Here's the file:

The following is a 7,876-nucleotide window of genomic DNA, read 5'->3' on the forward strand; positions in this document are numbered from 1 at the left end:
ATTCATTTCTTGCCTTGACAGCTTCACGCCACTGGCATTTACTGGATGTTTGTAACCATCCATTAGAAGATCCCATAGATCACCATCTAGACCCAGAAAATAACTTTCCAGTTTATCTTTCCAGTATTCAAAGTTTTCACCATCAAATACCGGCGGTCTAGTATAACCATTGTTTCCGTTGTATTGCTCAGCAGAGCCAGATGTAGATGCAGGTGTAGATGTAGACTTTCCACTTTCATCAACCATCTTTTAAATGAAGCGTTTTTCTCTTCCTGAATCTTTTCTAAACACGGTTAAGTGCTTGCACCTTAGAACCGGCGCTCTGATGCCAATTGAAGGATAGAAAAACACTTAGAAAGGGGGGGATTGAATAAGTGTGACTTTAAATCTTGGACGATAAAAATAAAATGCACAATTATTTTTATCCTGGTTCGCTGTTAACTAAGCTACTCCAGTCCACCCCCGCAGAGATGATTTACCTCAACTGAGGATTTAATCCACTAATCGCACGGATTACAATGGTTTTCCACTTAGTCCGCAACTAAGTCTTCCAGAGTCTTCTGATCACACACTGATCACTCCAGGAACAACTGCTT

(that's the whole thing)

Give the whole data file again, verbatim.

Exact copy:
The following is a 7,876-nucleotide window of genomic DNA, read 5'->3' on the forward strand; positions in this document are numbered from 1 at the left end:
ATTCATTTCTTGCCTTGACAGCTTCACGCCACTGGCATTTACTGGATGTTTGTAACCATCCATTAGAAGATCCCATAGATCACCATCTAGACCCAGAAAATAACTTTCCAGTTTATCTTTCCAGTATTCAAAGTTTTCACCATCAAATACCGGCGGTCTAGTATAACCATTGTTTCCGTTGTATTGCTCAGCAGAGCCAGATGTAGATGCAGGTGTAGATGTAGACTTTCCACTTTCATCAACCATCTTTTAAATGAAGCGTTTTTCTCTTCCTGAATCTTTTCTAAACACGGTTAAGTGCTTGCACCTTAGAACCGGCGCTCTGATGCCAATTGAAGGATAGAAAAACACTTAGAAAGGGGGGGATTGAATAAGTGTGACTTTAAATCTTGGACGATAAAAATAAAATGCACAATTATTTTTATCCTGGTTCGCTGTTAACTAAGCTACTCCAGTCCACCCCCGCAGAGATGATTTACCTCAACTGAGGATTTAATCCACTAATCGCACGGATTACAATGGTTTTCCACTTAGTCCGCAACTAAGTCTTCCAGAGTCTTCTGATCACACACTGATCACTCCAGGAACAACTGCTT